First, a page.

College of Marin

College of Marin Ecology Study Area

When Friends began restoration work at the Ecology Study Area in 1998, the site was filled with broom, periwinkle, and acacia and eucalyptus trees.

When Friends began restoration work at the Ecology Study Area in 1998, the site was filled with broom, periwinkle, and acacia and eucalyptus trees.


This woodland site covers two acres adjacent to the multi-use path that links the college and Marin General Hospital, and is bounded by Corte Madera Creek and a tidal slough. We initiated the project in 1998 by pulling broom and installing a small number of coyote brush plants and oaks. It has developed into a cooperative effort with the College of Marin, and has as its goal the eventual replacement of all eucalyptus and acacia trees on the site with a diverse woodland of native species.
A team of North Bay Conservation Corps trainees helped with weeding out periwinkle.

A team of North Bay Conservation Corps trainees helped with weeding out periwinkle.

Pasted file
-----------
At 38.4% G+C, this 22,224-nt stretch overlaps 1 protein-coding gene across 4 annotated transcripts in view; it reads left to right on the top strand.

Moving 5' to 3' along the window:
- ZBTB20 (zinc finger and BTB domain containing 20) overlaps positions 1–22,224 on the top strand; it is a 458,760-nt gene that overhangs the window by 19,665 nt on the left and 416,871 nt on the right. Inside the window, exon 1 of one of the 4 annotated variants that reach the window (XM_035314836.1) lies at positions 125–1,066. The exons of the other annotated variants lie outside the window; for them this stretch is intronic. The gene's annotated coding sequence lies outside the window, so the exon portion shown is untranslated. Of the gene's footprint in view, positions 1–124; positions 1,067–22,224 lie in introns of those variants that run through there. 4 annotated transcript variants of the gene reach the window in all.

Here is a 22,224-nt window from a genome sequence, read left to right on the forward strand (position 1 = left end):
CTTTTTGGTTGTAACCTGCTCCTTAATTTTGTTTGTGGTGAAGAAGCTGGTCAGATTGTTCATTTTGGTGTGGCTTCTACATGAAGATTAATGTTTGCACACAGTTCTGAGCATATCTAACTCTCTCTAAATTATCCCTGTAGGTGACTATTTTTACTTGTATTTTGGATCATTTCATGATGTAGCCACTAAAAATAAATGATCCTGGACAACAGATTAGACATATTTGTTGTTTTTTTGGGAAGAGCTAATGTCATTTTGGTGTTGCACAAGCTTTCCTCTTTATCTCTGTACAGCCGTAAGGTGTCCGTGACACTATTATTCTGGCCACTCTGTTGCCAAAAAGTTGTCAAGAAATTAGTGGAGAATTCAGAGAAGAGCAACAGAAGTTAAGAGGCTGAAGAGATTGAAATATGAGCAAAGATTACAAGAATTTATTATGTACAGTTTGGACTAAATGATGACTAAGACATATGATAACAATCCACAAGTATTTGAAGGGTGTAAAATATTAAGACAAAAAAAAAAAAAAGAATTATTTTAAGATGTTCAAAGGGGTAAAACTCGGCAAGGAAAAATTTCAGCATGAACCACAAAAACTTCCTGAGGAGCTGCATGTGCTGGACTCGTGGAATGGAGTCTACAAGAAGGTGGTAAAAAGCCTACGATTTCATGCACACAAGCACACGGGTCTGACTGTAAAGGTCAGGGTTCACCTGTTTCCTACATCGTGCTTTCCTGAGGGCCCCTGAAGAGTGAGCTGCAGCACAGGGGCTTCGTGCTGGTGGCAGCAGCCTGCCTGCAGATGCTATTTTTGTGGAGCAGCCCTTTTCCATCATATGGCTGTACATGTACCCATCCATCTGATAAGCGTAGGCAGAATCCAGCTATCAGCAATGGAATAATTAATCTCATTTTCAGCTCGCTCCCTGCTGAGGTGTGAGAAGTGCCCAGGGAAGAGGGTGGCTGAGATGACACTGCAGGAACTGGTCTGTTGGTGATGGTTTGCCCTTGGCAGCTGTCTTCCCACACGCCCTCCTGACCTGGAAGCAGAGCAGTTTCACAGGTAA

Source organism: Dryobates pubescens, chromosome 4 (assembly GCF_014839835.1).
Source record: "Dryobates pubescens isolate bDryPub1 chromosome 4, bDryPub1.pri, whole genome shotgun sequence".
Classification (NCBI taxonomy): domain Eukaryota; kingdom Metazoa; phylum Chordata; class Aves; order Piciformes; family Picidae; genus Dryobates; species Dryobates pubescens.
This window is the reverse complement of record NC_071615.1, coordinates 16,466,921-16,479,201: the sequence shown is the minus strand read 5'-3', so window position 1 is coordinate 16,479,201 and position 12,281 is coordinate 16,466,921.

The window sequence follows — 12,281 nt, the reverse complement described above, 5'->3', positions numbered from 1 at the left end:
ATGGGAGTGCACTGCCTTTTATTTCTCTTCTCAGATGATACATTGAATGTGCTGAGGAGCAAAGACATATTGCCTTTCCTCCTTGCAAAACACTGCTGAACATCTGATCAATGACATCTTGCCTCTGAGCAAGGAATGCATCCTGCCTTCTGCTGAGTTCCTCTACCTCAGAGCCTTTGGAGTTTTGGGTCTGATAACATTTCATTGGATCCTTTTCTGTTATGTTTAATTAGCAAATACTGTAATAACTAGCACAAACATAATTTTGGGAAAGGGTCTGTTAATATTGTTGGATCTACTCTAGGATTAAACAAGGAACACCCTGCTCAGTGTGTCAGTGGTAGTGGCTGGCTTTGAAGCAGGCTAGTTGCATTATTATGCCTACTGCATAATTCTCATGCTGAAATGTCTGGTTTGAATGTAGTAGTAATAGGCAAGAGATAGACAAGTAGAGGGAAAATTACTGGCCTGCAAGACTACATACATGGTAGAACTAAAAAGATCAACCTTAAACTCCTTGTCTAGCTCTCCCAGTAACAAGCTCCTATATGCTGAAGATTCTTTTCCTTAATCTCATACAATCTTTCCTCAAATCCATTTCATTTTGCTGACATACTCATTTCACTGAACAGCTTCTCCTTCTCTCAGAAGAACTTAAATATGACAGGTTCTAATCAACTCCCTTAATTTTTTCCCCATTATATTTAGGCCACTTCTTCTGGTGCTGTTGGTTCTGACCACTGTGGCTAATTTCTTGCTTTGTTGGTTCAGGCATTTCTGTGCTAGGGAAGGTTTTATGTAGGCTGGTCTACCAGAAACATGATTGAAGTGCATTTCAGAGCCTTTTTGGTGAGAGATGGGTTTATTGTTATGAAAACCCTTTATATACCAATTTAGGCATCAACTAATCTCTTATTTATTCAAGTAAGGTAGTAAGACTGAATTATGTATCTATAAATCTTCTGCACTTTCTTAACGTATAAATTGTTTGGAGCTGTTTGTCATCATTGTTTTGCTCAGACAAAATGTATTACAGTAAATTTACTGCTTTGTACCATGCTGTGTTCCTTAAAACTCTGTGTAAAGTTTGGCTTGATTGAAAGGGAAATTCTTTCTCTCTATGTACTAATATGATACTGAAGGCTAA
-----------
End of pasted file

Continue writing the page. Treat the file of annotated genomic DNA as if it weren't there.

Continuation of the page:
In early 2005 a large area was cleared of non-native trees and replanted with nearly 400 native plants. A survey was conducted previously, and trees were retained to ensure that roosting herons and egrets would be disturbed as little as possible. The most successful native tree species planted are: coast live and valley oaks; box-elder; and black walnut. Oregon ash grows vigorously initially, but voles de-bark the base, killing the tree. The main understory plants are whiteroot sedge (Carex barbarae), introduced by Friends, and the pre-existing native creeping wild rye (Elymus triticoides). Both spread rapidly given the opportunity.
Whenever funds are available more eucalyptuses and acacias are removed, and Friends volunteers continue to remove periwinkle and non-native blackberry to expand the native plantings. A berm currently protects most of the area from tidal intrusion, however there is an opening in the southern corner, where several salt-marsh plant species are found. The rising sea level will jeopardize the riparian plants, unless preventive action is taken.
Young trees planted by Friends, with Mt. Tamalpais visible beyond.

Young trees planted by Friends, with Mt. Tamalpais visible beyond.


Funding of the early planning phases was provided by the San Francisco Estuary Project. Funding for implementation has been provided by the Willis Evans Watershed Habitat Improvement Grant Program of the Marin Municipal Water District, and the California Alpine Club Foundation. Water for the temporary drip system is donated by the Ross Valley Sanitary District.

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